Nuanced views on privacy PDF Print E-mail
Saturday, 29 July 2017 00:00
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Santosh edit

AG does well to change argument on privacy rights


Though two Constitution benches have, in the past, ruled that the right to privacy is not a fundamental right, it was always odd that the government continued with this line of argument at the Supreme Court, going to the extent of saying that citizens did not have an absolute right to their bodies either. The argument is correct in that suicide was treated as a crime until very recently and pregnancies cannot be terminated after a certain number of weeks. But, in this day and age, when privacy concerns have taken centre-stage the world over, and even the SC has been nuancing its views on this, the argument never sounded quite kosher. Which is why, it is good to see that, under a new Attorney General, the government has nuanced its views and tried to also focus on the need to protect data of private citizens. While not conceding that privacy was a fundamental right, Attorney General KK Venugopal argued that while the right to privacy was a common law right, some aspects of it could get fundamental rights protection on a case-by-case basis—CCTVs in public places, to explain Venugopal’s point, cannot be banned on grounds they are a violation of the right to privacy, but the same must certainly be done for CCTVs being installed by the state in a person’s home. As he put it, “there is a fundamental right to privacy, but this is a wholly qualified right”. Citing Article 21 that protects life and personal liberty, he argued that in this case too, the Constitution allowed for them to be taken away when it said “except according to procedure established by law”.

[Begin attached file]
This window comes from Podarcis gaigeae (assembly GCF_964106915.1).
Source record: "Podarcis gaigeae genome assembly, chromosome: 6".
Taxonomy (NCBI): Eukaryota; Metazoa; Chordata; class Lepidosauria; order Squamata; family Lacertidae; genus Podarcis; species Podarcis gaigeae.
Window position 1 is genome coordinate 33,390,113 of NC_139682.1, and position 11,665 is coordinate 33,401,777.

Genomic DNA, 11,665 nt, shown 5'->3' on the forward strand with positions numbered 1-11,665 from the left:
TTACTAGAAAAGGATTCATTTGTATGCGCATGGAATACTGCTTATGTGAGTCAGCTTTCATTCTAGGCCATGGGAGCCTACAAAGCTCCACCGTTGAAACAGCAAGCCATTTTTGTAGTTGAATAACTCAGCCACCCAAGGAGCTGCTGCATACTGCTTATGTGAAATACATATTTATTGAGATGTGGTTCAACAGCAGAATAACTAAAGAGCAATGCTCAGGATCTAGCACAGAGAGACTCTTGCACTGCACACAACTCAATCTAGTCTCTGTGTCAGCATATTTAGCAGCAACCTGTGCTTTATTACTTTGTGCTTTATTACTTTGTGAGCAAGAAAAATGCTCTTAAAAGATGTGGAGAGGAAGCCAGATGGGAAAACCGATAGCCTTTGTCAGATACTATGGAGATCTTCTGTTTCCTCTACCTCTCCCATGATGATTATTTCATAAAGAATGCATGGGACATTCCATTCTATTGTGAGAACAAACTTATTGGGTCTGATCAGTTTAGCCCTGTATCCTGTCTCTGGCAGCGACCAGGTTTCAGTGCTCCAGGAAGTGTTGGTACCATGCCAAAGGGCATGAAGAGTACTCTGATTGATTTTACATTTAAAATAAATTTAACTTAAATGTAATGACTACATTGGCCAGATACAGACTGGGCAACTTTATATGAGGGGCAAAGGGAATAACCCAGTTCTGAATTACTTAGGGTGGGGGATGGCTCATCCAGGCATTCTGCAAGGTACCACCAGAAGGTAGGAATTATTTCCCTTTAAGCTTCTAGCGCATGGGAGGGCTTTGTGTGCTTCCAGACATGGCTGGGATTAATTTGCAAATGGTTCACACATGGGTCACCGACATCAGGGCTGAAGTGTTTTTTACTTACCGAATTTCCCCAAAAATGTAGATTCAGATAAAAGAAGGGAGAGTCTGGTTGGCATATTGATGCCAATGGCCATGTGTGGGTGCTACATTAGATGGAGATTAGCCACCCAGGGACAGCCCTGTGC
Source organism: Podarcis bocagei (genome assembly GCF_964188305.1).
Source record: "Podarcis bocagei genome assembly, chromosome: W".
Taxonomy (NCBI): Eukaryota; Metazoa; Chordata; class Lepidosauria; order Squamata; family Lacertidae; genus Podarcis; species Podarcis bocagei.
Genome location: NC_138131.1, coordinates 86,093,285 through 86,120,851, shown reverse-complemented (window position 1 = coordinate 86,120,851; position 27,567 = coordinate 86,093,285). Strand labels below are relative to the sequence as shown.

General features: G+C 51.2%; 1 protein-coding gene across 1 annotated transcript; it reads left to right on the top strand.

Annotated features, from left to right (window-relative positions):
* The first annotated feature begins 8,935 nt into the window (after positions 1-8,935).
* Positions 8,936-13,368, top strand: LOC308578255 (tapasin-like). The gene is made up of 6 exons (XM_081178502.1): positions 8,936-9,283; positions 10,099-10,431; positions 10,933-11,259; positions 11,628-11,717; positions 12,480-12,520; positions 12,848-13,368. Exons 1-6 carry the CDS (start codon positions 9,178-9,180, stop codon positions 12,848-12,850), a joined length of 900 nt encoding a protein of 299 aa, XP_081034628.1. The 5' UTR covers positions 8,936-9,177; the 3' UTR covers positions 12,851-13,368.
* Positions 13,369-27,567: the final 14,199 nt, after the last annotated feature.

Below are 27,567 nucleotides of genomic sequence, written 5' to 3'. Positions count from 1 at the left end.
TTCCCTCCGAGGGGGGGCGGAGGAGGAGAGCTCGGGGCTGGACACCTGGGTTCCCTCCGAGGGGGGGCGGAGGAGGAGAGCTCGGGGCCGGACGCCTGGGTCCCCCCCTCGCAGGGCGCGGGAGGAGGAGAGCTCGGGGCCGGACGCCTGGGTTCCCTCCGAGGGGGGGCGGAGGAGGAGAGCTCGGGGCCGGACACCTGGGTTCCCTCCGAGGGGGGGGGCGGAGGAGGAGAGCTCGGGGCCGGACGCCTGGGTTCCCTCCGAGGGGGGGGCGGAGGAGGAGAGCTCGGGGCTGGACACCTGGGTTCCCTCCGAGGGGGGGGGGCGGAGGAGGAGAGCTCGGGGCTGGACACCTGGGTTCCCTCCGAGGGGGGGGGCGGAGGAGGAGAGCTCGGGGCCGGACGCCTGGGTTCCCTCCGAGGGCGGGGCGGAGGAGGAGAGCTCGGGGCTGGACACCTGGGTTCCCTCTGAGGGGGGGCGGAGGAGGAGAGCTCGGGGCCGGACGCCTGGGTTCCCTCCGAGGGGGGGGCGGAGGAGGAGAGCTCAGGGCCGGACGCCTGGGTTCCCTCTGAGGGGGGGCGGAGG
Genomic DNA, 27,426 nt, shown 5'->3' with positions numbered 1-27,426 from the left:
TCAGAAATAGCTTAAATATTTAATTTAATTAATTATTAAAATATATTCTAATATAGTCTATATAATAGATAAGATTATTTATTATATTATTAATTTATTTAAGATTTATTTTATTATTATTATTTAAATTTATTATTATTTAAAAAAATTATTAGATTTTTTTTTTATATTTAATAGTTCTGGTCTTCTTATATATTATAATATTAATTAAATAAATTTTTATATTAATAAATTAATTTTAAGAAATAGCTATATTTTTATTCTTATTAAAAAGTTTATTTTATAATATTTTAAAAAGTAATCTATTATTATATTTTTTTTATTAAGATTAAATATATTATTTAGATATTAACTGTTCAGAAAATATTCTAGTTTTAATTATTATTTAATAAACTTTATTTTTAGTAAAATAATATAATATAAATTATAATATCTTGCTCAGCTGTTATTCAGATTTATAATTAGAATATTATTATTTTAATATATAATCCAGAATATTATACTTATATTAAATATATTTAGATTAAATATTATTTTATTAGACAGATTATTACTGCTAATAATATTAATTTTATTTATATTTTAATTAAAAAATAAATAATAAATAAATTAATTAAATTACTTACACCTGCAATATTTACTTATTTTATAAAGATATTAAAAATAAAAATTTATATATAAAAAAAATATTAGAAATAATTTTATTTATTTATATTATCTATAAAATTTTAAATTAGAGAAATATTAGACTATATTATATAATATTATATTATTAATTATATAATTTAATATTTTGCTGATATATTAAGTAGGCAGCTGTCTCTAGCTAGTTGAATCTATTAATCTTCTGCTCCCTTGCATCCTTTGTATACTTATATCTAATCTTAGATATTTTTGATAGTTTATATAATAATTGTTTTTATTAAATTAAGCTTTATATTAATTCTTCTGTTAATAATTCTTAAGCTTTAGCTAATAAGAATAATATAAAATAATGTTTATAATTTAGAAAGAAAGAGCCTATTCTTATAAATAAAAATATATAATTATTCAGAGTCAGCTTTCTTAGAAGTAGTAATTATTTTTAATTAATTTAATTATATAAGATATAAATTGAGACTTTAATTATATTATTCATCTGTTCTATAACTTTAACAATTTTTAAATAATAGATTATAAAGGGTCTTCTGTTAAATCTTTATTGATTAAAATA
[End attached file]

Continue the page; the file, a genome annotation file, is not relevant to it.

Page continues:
This stance has been furthered by the government arguing that privacy and confidentiality of information gathered are non-negotiable under the Aadhaar Act. That is, while the government is within its right to collect biometrics and other personal data under Aadhaar, the information collected is to be protected under Chapter VI of the Aadhaar Act—that, presumably, has to be the concern of privacy activists. While the government did not agree with Justice Nariman’s question as to whether the Aadhaar Act’s protection of information was in fact “legislative recognition of privacy as a fundamental right”, it would do well to also tell the court that Aadhaar does not in any case have the data that many think it has. So, when a financial transaction is done using Aadhaar, the transaction details reside with the bank, not with Aadhaar—and disclosing the transaction details violates various banking laws; the Aadhaar Act, in any case, makes disclosing of any personal details collected a cognizable offence.


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